Is Cloud Storage Data Loss Possible? According to Microsoft, Yes It Is.
Source: https://weareproactive.com/ Published: May 24, 2019
What You Need to Know about Cloud Storage Data Loss
Your cloud services company can decide to discontinue an offering. As this example demonstrates, the decision to back up your data is completely dependent on your software provider’s decisions.
Should they decide to retire a service or discontinue support, your data may or may not receive the security it needs.
Your cloud services company might experience a crash. It can happen. You can experience cloud storage data loss because your provider simply let you down.
Don’t make assumptions especially for legacy solutions or free services.
You can’t assume that your software provider stands behind the data you’ve placed in its cloud. It only takes one policy change to make cloud storage data loss a possibility. As the years go by, providers have a decreased incentive to support older software. That’s why you need to research the organization’s official stance on cloud back up.
You’ll also want to avoid assumptions regarding free services. A free service can limit your ability to recover data. For example, if you use the free version of Dropbox, you can’t recover files. However, this functionality is available if you pay for Dropbox. All that to say, make sure you do your homework.
Communicate with your software provider.
When in doubt, don’t hesitate to pick up the phone and make a call to your software provider. (Or, if you’re not a phone person, try sending an email or starting a live chat.) And before you reach out, think through the questions you’d like to ask. Here are some suggestions to get you started:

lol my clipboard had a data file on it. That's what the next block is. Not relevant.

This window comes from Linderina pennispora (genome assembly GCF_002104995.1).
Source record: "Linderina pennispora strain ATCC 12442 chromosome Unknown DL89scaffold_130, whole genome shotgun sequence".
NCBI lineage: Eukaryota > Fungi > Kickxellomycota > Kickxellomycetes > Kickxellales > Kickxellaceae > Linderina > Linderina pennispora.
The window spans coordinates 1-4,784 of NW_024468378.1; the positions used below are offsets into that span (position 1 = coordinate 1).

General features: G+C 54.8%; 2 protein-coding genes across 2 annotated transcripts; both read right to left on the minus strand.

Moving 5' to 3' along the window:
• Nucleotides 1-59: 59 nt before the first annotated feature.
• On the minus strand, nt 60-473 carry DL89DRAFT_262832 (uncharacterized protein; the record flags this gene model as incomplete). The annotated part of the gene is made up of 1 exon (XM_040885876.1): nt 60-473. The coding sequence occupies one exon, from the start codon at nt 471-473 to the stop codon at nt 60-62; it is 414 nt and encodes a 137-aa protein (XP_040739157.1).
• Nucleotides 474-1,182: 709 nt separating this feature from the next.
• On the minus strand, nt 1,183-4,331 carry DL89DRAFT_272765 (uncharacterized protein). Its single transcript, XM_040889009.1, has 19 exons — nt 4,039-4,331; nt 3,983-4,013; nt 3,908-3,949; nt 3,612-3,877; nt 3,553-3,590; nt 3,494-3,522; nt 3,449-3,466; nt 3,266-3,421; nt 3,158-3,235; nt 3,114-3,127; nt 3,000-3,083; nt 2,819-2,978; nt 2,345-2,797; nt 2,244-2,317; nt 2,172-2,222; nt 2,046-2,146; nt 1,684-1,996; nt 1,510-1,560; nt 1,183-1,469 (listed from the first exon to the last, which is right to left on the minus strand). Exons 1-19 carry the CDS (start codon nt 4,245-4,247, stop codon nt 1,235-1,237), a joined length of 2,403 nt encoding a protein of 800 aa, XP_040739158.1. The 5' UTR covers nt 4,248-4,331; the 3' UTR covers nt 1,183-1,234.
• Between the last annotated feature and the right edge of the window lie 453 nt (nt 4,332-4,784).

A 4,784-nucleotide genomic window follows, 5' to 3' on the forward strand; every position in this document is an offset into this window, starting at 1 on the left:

- “Is my data backed up?” Don’t worry about sounding ignorant. This question is too important, and you need a clear-cut answer.
- “How far is the data backed up?” You’ll want to know how far into the past your cloud storage reaches.
- “Is there a time limit on retrieval?” For example, if you accidentally delete data, will you be able to retrieve it one month later? What if you wait six months?
- “If my data gets encrypted by a virus, can we get our data back?” This is an important question because most cloud providers allow you to store a local copy of files on a business computer. However, ransomware can encrypt these files—which then get synced to the cloud, thus encrypting all your cloud data. If a situation like this occurs, you need to know that you can recover your pre-encrypted files. You also need to ask how long this will take.
Don’t place all your eggs in one basket.
If the loss of certain files can shut down your operations, I wouldn’t rely on Microsoft, Google, or any other provider by itself to secure your data. Instead, diversify your data backups. Companies are fallible. And the threat of cloud storage data loss isn’t trivial. In a case like this, no single company should have your complete confidence.
If you’ve lost important files, call Stacy (941) 246-1048; she can help.